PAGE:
You who are unconverted should take special notice of this part of my theme. I think that I need not say very much to the Christian about attending the Lord’s house, for he loves the place where God’s honour dwelleth. He can say,—

“I have been there, and still would go,
’Tis like a little heaven below.”

But as for you who are not converted, I delight to see you in the house of God, willing and even anxious to listen to his Word; for who can tell, who can tell, but what God may bless it to you? “Faith cometh by hearing, and hearing by the Word of God.” When you are away from the sound of the preacher’s voice, there seems less probability that grace will meet you, to awaken your conscience, and turn you to Christ. While you are gathered with the Lord’s people, I would fain hope that God will bless to your soul’s salvation the truth that is preached. Be often, then, in that place of worship where Jesus Christ is lifted up; and seek to obtain a personal interest in his great salvation.

     I love to see you hovering round the Word, listening to the preaching of the gospel; but do not, I pray you, let it always be true that you are hearers only; for, if you are hearers only, and not doers of the Word, you are simply destroying your own souls. Do you know what is your great danger, you who are hearers only, and who are not always hearers? You are running a fearful risk of losing your souls.

     What I fear concerning some of you is, that you will postpone your decision, and wait, and wait, and wait, and wait, till you will not feel as much interest as you now do in listening to the gospel, and gradually you will come to the house of prayer less often, and David’s place will be more often empty; and, by-and-by, the gospel will grow so stale to you, and this poor voice of mine will sound with so dull a tone, and my message will seem so commonplace, that your seat will be found always empty. When this comes to pass, I fear that you will be found wandering further and further from the paths of right, and truth, and hope, and that you will be utterly and hopelessly lost. May God decide you for Christ Jesus ere this year of grace has passed away! May it be, even now, the year of our Lord to your soul, the year in which the Lord himself shall come into your spirit, and take possession of your entire nature! Then I know that David’s seat in the assembly of God’s people will not be often empty.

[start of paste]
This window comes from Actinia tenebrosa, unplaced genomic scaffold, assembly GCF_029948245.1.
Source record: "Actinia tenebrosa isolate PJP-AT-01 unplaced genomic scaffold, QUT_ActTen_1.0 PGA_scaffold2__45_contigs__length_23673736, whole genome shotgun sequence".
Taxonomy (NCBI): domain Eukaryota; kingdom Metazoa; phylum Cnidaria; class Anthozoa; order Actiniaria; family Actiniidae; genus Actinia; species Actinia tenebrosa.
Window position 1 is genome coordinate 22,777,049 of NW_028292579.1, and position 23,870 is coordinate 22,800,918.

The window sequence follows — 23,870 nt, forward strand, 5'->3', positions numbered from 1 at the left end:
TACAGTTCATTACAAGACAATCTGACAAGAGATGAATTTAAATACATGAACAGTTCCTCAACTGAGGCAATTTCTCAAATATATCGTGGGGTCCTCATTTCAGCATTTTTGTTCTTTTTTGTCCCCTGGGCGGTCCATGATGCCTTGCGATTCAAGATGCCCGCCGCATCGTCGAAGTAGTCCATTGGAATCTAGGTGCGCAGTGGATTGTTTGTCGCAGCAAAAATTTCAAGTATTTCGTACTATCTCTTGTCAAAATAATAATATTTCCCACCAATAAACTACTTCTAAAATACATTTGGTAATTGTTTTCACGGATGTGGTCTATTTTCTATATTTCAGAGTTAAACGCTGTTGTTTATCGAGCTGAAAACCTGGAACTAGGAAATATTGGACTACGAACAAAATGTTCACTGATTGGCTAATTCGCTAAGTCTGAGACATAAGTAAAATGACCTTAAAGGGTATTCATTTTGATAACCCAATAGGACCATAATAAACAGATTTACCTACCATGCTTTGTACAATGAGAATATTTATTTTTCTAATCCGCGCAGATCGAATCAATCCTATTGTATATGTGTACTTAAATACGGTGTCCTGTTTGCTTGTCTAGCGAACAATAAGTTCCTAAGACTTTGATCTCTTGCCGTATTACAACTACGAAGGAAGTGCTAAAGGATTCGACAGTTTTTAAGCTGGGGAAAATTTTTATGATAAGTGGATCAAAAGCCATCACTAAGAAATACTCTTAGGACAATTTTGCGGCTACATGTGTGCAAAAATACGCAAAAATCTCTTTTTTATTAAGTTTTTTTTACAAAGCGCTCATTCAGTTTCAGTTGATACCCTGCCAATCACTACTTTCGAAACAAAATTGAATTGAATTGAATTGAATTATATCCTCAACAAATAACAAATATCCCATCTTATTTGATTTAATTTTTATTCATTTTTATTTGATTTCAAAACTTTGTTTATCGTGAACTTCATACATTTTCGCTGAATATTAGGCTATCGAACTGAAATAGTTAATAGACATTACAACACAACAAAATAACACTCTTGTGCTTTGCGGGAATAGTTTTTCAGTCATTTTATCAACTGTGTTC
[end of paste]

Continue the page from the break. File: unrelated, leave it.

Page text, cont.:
V. I have now to say just a few words specially to the members of the church about TIIEIR PLACE AT THE PRAYER-MEETING.

     “David’s place was empty.” What was being done then? “Well, it was only a prayer-meeting!” Yes, but, but, but, but, but, but, that is saying a great deal. Did any member of the church give that answer? I do not think even one would do so; but I would like to enquire of all the members of this church, “How many times have you been to the prayer-meeting this year?” There are some of you who are never away unless something absolutely prevents you from coming. I am glad even to see some of you come in late on Monday nights. If you cannot come at seven, come at half-past seven, or come at eight; come at any time that you can, so that you may but throw in your portion of supplication with the rest of the brethren and sisters. But I am ashamed of some of our members. They will say, “Whom do you mean?” Last Sunday week, a little boy came to this Tabernacle for the first time; so, when I stood up and began to preach, the little fellow said to his nurse, “Nurse, is Mr. Spurgeon talking to me?” I wish you would all say that, if my words apply to you; for I am talking to some of the members of the church when I say that I am ashamed of you who never come to the prayer-meetings. I do not mean this rebuke for you who live at a very great distance, or who are fully occupied with your families or business cares; for you would be wrong to come. God forbid that I should ask you to present to him one duty stained with the blood of another duty! But there are some who might be here, and ought to be here at our prayer-meetings; and they are spiritually suffering positive mischief in their own souls through their absence, besides the loss that they are causing to the treasury of the church; for the wealth of the church lies in the power of intercession. The measure of the church’s influence will be found to be in exact proportion to the amount of prayer presented by the members; for if there is not much prayer, there cannot be much power. “But we can pray at home,” says one. Yes, I know you can; but, as a rule, I think the people who pray at home are those who pray at prayer-meetings, too. The assembling of ourselves together for prayer, is very generally (special circumstances being taken into consideration) the exponent of our private prayer. Do let me stir up any of you whose places at the prayer-meetings have been empty, and let it not be so again.